BURNOUT - Is stress bad for you?

I just finished reading "BURNOUT: The Secret To Solving The Stress Cycle", the excellent new book written by identical twin sisters, Emily and Amelia Nagoski. In their book, the sisters try to explain why women experience burnout differently from men, and how to process it without using the typically recommended strategies of "me time" and downtime, such as drinking green smoothies, coloring books, making gratitude lists, taking bubble baths, scented candles, massages, etc.

In their book they teach us how to separate the stress from the causes of stress, and how to allow the stress to make its way through our body, rather than lodging there, causing chronic illness. They write: “Stress is not bad for you, being stuck (in stress) is bad for you.” Women are conditioned from birth to care and nurture others and be eternally self-sacrificing.

The Nagoski sisters offer straightforward solutions based on science rather than scented candles. First, we need to understand the stress cycle so we don’t get stuck in it, which is what causes the long term harm to health. The body cannot differentiate between the stress caused by an external stressor (lion), or the stress caused by overwork, worry, or unhappiness, so in order to close the stress response cycle, we need to signal to the body that everything is ok. Scented candles cannot do this.

Some ideas of stress calmers they offer include deep breathing, laughter, physical affection (a six-second kiss, a twenty-second hug, with someone you love), positive social interaction (even minor stuff), creative expression, or having a good cry. All effective in resetting the body. Longer-term they suggest connecting to “Something Larger.” This basically, means finding meaning and connection with something outside of yourself, which is not the same as seeking pleasure to distract yourself from stressful reality.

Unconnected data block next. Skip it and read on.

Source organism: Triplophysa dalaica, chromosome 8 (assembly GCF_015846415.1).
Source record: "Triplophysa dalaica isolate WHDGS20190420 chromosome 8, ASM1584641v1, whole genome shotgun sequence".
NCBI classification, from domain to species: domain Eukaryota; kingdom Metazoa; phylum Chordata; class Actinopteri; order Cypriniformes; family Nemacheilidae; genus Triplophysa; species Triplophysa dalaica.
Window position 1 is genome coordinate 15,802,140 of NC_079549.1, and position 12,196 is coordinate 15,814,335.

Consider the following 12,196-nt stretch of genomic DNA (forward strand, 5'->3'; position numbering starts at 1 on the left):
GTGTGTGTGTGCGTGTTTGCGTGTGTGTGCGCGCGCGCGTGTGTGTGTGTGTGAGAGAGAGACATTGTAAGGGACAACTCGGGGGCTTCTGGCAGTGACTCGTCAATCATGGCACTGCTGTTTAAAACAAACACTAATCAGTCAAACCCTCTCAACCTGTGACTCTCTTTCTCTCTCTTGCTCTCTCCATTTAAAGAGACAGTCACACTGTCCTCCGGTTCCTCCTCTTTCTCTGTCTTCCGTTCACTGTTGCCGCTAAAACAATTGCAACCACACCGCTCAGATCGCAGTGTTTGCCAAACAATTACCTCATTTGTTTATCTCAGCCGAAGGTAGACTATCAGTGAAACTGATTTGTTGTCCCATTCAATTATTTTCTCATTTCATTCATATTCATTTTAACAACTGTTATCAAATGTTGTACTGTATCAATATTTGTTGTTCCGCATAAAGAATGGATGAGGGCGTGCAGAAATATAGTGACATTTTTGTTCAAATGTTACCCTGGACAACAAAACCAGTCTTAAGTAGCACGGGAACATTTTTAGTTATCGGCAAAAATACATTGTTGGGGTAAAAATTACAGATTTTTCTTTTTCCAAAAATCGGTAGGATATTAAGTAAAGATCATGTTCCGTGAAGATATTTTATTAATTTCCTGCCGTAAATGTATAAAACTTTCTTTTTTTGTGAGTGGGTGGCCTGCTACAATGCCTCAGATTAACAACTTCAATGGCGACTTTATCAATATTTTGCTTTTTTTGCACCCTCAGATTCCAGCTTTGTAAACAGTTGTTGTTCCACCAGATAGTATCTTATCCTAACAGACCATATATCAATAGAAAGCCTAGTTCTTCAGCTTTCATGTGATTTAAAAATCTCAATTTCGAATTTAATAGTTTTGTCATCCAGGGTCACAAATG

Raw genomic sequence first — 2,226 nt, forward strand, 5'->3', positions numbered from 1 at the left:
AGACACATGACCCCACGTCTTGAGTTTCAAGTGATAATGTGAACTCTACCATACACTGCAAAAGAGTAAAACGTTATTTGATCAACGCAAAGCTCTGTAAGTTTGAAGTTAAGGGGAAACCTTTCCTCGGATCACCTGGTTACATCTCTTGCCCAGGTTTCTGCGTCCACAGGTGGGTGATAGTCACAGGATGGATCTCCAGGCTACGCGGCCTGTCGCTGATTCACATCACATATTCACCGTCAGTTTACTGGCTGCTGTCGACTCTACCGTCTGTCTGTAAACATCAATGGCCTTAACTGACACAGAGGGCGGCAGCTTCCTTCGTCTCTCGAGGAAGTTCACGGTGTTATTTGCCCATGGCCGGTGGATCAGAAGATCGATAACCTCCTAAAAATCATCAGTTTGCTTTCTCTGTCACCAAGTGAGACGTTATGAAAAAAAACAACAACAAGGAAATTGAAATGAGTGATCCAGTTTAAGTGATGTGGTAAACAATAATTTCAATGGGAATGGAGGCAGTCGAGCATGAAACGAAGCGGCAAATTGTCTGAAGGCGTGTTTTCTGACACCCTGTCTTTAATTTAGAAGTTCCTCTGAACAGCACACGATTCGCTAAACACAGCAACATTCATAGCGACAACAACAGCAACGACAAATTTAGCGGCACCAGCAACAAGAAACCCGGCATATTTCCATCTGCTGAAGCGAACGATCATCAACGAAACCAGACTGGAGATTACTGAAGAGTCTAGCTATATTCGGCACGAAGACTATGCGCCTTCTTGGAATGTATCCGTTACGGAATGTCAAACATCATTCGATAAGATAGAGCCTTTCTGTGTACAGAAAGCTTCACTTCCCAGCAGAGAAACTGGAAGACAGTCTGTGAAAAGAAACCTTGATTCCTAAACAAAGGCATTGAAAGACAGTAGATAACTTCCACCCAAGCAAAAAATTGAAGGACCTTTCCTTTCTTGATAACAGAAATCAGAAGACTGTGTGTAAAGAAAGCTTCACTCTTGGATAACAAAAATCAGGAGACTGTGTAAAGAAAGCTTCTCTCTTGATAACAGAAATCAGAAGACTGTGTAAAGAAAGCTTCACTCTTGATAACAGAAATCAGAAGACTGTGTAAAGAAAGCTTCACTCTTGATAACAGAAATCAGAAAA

Meaning generally comes from three sources:

1. the pursuit and achievement of ambitious goals (ending climate change, finding a cure for cancer, etc).

2. service to the divine or other spiritual callings (doesn’t always work for everyone).

3. having loving, emotionally intimate connections with others (attainable to all humans, irrespective of status or circumstance). Another option is to combine all three, as suits your life.

It’s all about belonging, contributing, connecting. But it’s also about resting, which makes us more productive and resilient; pushing through when we are exhausted is not just a waste of time, it’s also bad for our health. “The idea that you can use ‘grit’ or ‘self-control’ to stay focused and productive every minute of every day is not merely incorrect, it’s gaslighting,” say the Nagoski sisters, adding, “You don’t have to set yourself on fire to keep other people warm.”

Lizi Oceransky, M.A., CPCC, PCC Professional Certified Coach Registered Psychotherapist Certified Daring Way™ Facilitator and Case Consultant (CDWF-C) 408-373-2003


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